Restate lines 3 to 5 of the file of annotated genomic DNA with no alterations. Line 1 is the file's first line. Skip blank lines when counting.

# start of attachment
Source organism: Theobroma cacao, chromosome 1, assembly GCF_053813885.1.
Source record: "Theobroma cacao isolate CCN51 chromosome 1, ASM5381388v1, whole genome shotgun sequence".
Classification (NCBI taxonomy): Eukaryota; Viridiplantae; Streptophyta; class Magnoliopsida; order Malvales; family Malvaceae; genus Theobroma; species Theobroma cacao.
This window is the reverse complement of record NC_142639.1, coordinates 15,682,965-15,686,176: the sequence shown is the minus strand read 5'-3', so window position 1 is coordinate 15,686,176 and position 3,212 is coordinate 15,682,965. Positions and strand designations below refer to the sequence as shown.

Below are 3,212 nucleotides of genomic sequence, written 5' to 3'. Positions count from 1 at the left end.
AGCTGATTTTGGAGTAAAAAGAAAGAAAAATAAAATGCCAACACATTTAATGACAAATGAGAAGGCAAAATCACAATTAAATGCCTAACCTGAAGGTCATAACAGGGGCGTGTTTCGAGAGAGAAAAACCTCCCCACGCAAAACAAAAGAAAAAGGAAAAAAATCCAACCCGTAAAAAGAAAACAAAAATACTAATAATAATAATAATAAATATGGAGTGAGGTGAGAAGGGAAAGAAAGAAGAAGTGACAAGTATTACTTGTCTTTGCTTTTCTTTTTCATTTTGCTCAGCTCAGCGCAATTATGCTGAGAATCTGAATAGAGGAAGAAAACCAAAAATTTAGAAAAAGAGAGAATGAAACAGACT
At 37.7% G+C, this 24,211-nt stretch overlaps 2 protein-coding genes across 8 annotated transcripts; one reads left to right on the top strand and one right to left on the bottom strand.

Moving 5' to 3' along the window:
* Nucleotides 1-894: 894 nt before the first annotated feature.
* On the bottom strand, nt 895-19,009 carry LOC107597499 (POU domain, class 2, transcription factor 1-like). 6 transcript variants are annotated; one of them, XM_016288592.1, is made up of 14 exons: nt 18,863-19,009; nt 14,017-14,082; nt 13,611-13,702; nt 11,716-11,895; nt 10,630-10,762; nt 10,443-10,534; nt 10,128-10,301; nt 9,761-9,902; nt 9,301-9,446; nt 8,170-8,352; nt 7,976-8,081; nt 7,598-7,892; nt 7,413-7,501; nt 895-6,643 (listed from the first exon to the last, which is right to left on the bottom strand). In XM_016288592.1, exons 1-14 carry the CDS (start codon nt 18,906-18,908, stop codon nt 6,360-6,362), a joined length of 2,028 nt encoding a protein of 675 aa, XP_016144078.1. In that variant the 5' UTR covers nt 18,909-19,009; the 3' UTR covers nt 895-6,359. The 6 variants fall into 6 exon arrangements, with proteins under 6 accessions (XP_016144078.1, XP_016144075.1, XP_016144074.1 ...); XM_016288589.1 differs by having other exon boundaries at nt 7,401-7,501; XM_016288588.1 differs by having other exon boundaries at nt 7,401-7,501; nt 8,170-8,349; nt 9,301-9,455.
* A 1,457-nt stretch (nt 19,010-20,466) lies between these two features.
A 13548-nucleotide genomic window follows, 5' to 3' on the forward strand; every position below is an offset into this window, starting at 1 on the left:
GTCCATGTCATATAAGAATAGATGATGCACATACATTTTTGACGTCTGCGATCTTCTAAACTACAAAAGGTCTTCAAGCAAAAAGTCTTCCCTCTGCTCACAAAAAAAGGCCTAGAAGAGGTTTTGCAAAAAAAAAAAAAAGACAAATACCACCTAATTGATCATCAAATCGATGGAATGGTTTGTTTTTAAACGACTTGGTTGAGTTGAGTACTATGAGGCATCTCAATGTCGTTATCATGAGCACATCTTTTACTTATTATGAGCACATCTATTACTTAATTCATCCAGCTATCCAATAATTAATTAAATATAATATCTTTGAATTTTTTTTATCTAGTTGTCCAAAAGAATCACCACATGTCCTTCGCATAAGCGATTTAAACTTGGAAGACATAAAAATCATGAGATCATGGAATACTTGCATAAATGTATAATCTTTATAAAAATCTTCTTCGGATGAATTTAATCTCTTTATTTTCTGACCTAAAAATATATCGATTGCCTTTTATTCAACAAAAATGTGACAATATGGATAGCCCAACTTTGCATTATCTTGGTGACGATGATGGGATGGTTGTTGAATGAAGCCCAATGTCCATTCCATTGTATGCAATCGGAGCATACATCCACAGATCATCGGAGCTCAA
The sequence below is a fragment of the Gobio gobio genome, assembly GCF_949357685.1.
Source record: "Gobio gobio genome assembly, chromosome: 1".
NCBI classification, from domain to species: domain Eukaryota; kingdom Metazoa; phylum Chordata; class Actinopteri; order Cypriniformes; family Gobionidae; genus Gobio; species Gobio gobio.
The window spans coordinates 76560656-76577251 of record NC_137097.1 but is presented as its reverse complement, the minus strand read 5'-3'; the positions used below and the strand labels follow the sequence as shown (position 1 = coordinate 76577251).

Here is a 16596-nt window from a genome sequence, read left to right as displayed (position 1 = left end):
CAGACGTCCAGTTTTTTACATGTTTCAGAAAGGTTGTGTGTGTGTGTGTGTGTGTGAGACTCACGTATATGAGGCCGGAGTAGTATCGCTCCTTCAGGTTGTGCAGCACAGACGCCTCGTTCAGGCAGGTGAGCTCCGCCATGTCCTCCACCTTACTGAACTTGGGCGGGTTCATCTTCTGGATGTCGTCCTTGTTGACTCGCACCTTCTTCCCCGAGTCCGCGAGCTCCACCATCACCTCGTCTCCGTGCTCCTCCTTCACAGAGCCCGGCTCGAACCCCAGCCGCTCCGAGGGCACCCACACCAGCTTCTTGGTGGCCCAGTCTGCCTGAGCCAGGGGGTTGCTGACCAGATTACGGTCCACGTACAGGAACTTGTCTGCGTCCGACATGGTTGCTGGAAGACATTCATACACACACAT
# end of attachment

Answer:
Classification (NCBI taxonomy): Eukaryota; Viridiplantae; Streptophyta; class Magnoliopsida; order Malvales; family Malvaceae; genus Theobroma; species Theobroma cacao.
This window is the reverse complement of record NC_142639.1, coordinates 15,682,965-15,686,176: the sequence shown is the minus strand read 5'-3', so window position 1 is coordinate 15,686,176 and position 3,212 is coordinate 15,682,965. Positions and strand designations below refer to the sequence as shown.

Below are 3,212 nucleotides of genomic sequence, written 5' to 3'. Positions count from 1 at the left end.